I'm a little bit late with this entry but still alive and not kicking! :-)
February 24th was rapidly approaching and I was a little bit concerned that I hadn't received my appointment through the post for a follow up appointment to take out my stitches and replace my cast for a snazzy new one with hinges on, the idea being that I could start practicing to bend my leg.
Guessing that the appointment letter had gone to my home address instead of my Mom's, I set my alarm nice and early to give the appointments office a call to find out when it might be. I awoke the next day bright as a button and proceeded to make the call, what I didn't expect to find was that I'd turned into a jibbering fool overnight. I knew what I wanted to say but the words just wouldn't come out. I eventually made myself understood and got an answer to my question but alarm bells were ringing now and, after researching 'I know what I want to say but the words won't come out' on the internet (don't ya just love the internet? :-) I decided I'd got a problem and rang the NHS helpline 111.
Incidently, I've heard quite a bit of criticism of this service but I thought it was quite good. The operator asked me questions and then organised paramedics to come out to me straight away. The paramedics arrived promptly and they hooked me up to machines and did some tests and decided I needed to go in to hospital for further tests for a suspected TIA (Transient Ischaemic Attack) or, in plainer terms, a mini stroke.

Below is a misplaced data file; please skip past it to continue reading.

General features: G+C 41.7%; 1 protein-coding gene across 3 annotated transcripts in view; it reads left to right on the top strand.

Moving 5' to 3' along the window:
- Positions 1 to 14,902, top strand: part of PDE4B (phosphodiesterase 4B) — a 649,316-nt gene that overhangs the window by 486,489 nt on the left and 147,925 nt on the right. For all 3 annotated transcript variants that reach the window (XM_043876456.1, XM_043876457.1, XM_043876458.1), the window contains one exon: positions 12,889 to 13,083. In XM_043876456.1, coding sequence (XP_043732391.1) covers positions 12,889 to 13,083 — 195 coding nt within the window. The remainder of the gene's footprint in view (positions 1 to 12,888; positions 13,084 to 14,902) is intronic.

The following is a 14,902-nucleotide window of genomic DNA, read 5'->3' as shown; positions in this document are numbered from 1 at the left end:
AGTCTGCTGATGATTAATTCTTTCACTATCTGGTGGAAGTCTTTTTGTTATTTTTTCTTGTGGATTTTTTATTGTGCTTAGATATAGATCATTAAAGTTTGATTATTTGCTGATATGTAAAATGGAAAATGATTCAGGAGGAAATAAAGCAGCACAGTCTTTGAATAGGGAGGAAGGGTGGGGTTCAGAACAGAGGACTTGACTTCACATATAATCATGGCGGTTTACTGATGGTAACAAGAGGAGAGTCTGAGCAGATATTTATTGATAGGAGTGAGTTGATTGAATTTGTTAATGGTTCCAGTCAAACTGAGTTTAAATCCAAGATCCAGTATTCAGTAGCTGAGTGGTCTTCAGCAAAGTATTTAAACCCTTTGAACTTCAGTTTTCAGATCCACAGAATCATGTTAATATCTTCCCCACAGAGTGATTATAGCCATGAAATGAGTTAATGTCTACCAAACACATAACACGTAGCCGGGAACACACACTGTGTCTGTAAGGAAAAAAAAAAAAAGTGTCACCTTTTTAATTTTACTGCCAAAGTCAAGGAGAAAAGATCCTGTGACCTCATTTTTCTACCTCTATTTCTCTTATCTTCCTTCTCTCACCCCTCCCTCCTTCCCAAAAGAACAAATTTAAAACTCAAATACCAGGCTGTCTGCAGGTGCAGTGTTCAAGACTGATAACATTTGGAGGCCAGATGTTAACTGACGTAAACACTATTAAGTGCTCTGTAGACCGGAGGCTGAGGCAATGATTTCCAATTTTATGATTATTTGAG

Now, I didn't really have much cause to know much about strokes at the time, either mini or full, but I know a lot more now :-)
TIAs can be taken as a warning that a full stroke is on it's way especially if they re-occurr. But the thing is, because the little Devils can clear themselves in a matter of minutes or a few hours, many people might not realise they've had one, especially if it happens in your sleep, you wouldn't even know.
After being checked out at the hospital, declared a low risk and making sense again (Ha! As if I ever did that anyway! :-), I was allowed home and told to come back next day for further tests, which I did. However, next day, after looking at the results from the previous day, it was decided that I should stay in so they could keep an eye on me and do the tests on an 'in patient' basis.
Unfortunately, this clashed with my 'landmark' appointment on the 26th to get my stitches out at another hospital. Luckily, the consultalt surgeon who did the operation was back at the same hospital I was in on the 27th so he came to see me. He cheerily told me that the only way a clot could get from my leg to my brain would be if I had a hole in my heart; not as uncommon as you'd think. Apparently about 15% of the population have a hole in the heart and lead perfectly normal lives with it not being a problem. He also looked at my leg and told me that I didn't have a deep vein thrombosis in my leg because he could tell by looking at it; he was right, ultrasound examinations on both legs and neck later in the day proved to be normal. I was due to have a more accurate MRI scan but because my leg operation was less than 6 weeks ago at the time, it had to be postponed - still got that to come along with wearing a heart monitor for a week, oh! The joy!
One of the nurses ran through a questionnaire about my lifestyle with me and we both concluded that I shouldn't be there! Haha!
Anyhow, I digress. My stitches are out and my new cast is on. A nice little two piece number connected with hinges either side that allow me to bend my leg. I'm not allowed to put any weight on the leg and won't be able to for about 4 weeks after the cast comes off, but at least it feels like I'm getting somewhere. I can also bend to just over 45 degrees as well which is pretty good going in the time it's been so far.
On an even happier note, my barber visited me yesterday for a haircut; 7 weeks since it was last done, I was almost a hippy! Onwards and upwards :-)